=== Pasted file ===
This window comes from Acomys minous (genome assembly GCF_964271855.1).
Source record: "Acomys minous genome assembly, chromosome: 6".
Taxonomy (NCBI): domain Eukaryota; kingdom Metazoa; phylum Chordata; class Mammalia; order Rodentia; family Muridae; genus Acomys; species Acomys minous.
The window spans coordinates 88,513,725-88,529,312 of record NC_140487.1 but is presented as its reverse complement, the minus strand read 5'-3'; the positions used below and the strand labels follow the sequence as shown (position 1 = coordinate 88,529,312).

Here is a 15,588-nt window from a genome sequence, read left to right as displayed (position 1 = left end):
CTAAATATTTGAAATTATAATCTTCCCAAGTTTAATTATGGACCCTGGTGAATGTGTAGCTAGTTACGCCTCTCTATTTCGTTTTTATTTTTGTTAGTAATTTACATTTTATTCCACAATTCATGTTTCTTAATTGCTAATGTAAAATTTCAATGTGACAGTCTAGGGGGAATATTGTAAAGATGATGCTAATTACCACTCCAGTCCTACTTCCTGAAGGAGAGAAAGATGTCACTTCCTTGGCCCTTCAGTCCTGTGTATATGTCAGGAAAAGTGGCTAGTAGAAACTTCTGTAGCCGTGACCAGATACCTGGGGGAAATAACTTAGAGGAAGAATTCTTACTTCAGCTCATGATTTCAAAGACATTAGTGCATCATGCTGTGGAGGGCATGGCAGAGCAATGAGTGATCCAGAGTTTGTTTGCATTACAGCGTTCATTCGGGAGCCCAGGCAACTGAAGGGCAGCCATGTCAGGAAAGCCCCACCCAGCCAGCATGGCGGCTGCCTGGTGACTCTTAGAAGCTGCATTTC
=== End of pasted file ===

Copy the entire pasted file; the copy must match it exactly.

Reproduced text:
This window comes from Acomys minous (genome assembly GCF_964271855.1).
Source record: "Acomys minous genome assembly, chromosome: 6".
Taxonomy (NCBI): domain Eukaryota; kingdom Metazoa; phylum Chordata; class Mammalia; order Rodentia; family Muridae; genus Acomys; species Acomys minous.
The window spans coordinates 88,513,725-88,529,312 of record NC_140487.1 but is presented as its reverse complement, the minus strand read 5'-3'; the positions used below and the strand labels follow the sequence as shown (position 1 = coordinate 88,529,312).

Here is a 15,588-nt window from a genome sequence, read left to right as displayed (position 1 = left end):
CTAAATATTTGAAATTATAATCTTCCCAAGTTTAATTATGGACCCTGGTGAATGTGTAGCTAGTTACGCCTCTCTATTTCGTTTTTATTTTTGTTAGTAATTTACATTTTATTCCACAATTCATGTTTCTTAATTGCTAATGTAAAATTTCAATGTGACAGTCTAGGGGGAATATTGTAAAGATGATGCTAATTACCACTCCAGTCCTACTTCCTGAAGGAGAGAAAGATGTCACTTCCTTGGCCCTTCAGTCCTGTGTATATGTCAGGAAAAGTGGCTAGTAGAAACTTCTGTAGCCGTGACCAGATACCTGGGGGAAATAACTTAGAGGAAGAATTCTTACTTCAGCTCATGATTTCAAAGACATTAGTGCATCATGCTGTGGAGGGCATGGCAGAGCAATGAGTGATCCAGAGTTTGTTTGCATTACAGCGTTCATTCGGGAGCCCAGGCAACTGAAGGGCAGCCATGTCAGGAAAGCCCCACCCAGCCAGCATGGCGGCTGCCTGGTGACTCTTAGAAGCTGCATTTC